We all love the trees, carols, lights and gifts of Christmas – and in Egypt, Christmas is twice as nice. Even though the country has a Muslim-majority population, Egypt comes together to celebrate this special Christian holiday. But with many different Christian denominations, including Coptic Orthodox Christians, Christmas in Egypt gets to be celebrated twice, on both December 25th and January 7th. Read on to find out why!
Why is Christmas celebrated twice in Egypt?
In some branches of the Christian church, like Orthodox Christians, Christmas is celebrated on December 25th – and also January 7th. This is all thanks to different translations of calendars. Orthodox Christians use the older Julian Calendar which marks Christmas Day as January 7th. Meanwhile, other Christians use the Gregorian Calendar which celebrates Christmas Day on December 25th.
There are over 10 million Christians in Egypt, making up around 10% of the country’s population. Of all the Christians in Egypt, over 90% are Coptic Orthodox Christians, who celebrate Christmas on January 7th. That’s why this important day is a national holiday in Egypt, and why Christmas is also celebrated on December 25th in Egypt by other Christian denominations.
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Are there any differences between the two Christmases?
Whether you celebrate on December 25th or January 7th, Christmas remains the same at its core – a Christian holiday to celebrate the birth of Jesus Christ. However, in Egypt, there are few distinctions between their two Christmases. Egyptian culture is woven through the Coptic Christmas, with unique traditions that make it slightly different from the Western Christmas.
The biggest difference between Coptic Christmas and Western Christmas is the act of fasting. Coptic Christians take part in ‘The Holy Nativity Fast’ where they must adhere to a strict vegan diet for 43 before Christmas (Advent) from November 25th to January 6th. This means they can’t consume any animal-based products like meat, eggs and milk. After fasting for over a month, the Christmas feast is held on Christmas Eve. It’s definitely one of the most highly anticipated parts of the Christmas holiday!
The Christmas Feast
The Coptic Christmas dinner is basically like the typical Western Christmas dinner, but with more traditional Egyptian dishes. The grand centerpiece is usually the Christmas turkey, surrounded by all kinds of scrumptious side dishes.
At a Coptic Christmas dinner, you’ll also likely find the beloved fatteh (an indulgent, rice, bread and meat dish) and wara’ einab (vine leaves). Families go all out to prepare their best dishes to enjoy after breaking the fast, and it’s a very special occasion.
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You’re probably familiar with the tradition of leaving gifts under the Christmas tree to open on Christmas Day. Gift-giving is an Egypt Christmas tradition too – but it’s done a bit differently here.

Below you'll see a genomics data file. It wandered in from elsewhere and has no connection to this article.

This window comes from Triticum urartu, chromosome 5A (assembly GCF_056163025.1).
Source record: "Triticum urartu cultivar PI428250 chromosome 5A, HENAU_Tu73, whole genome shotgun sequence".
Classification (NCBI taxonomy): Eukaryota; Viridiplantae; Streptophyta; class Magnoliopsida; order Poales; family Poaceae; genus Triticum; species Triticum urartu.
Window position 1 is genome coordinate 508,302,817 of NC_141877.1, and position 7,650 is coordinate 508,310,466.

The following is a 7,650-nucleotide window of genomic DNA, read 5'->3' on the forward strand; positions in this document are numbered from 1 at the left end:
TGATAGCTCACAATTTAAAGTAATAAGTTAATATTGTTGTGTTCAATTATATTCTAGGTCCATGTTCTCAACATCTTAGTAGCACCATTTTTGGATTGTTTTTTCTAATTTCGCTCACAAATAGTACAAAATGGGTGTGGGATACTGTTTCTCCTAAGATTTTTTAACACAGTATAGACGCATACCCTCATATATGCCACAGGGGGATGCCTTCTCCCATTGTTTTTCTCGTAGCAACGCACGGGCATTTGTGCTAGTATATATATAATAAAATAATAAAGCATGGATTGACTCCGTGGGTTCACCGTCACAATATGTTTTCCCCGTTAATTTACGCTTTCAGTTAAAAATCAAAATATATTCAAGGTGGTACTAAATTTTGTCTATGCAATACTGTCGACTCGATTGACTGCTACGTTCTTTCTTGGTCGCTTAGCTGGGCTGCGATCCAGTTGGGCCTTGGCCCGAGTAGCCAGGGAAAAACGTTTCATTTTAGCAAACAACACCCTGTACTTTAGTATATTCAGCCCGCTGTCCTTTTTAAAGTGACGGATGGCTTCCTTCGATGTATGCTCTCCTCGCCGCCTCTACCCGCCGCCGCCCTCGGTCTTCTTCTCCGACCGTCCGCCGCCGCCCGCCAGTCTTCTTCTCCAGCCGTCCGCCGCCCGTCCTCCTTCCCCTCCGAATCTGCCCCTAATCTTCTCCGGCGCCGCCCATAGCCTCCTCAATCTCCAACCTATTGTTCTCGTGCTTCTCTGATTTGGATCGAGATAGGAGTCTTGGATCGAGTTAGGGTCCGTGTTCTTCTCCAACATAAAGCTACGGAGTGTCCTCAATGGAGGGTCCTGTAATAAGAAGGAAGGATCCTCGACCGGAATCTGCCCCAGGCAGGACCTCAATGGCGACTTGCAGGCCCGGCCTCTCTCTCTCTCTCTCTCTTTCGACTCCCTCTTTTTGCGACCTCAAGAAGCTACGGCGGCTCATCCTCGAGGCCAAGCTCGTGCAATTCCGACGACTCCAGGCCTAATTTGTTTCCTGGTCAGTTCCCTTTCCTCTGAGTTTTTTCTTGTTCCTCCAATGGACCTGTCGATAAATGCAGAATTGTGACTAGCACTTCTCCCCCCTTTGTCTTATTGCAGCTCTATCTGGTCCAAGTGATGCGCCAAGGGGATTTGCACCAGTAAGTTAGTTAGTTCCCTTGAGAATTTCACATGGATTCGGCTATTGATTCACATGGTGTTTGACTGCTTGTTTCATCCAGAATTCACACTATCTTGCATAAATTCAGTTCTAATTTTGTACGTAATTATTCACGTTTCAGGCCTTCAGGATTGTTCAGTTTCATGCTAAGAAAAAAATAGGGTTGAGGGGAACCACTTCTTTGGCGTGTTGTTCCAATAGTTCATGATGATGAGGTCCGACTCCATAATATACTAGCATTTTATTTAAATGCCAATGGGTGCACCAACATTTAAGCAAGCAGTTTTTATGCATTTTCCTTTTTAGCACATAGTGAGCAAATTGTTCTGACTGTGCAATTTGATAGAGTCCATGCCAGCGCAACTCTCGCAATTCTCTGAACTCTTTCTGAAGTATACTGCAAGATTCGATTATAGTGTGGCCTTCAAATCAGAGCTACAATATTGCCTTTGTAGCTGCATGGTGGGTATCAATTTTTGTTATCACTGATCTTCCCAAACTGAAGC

Some Christians in Egypt give each other presents on Christmas Day, and also like to decorate their homes and streets with Egyptian Christmas trees and ornaments. There’s even an Egyptian Santa, called Baba Noël (meaning Father Christmas), who climbs through the window to leave presents for the children in exchange for some Kahk el Eid (traditional sweet biscuits).
However, Coptic Christians don’t follow this tradition. Instead of gift-giving, Coptic Christian families will give money to the younger members of the family on Christmas Eve (January 6th). This is a popular tradition that’s done on most other Egyptian holidays too. On the Coptic Christmas Day (January 7th), friends and family gather in homes for the festivities, and people usually give out the sweet Kahk as gifts. For any Christian in Egypt, Christmas morning usually means a cup of tea with a plate of Kahk el Eid.
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Christmas church services
Church services are one of the most important parts of both the Coptic Christmas and Western Christmas. While many Christians attend a Midnight Mass on Christmas Eve (December 24th), Coptic Christians also attend a special late-night church service on their Christmas Eve (January 6th). The service usually starts around 10pm and goes on until after midnight. Some even last until dawn!
Coptic Christians also attend special services during the month before Christmas, the fourth Coptic month known as Kiahk. Along with the usual Sunday Service, they’ll visit their church on Saturday nights to single special songs of praise, or ‘Kiahk tunes’.
Overall, Christmas is Christmas no matter what day you celebrate it on, or where you celebrate it. The spirit of Christmas – coming together with family to give thanks to God and enjoy a special feast – is universal. In Egypt, you just get to enjoy it twice!
Have you ever celebrated Christmas in Egypt? Let us know in the comments below!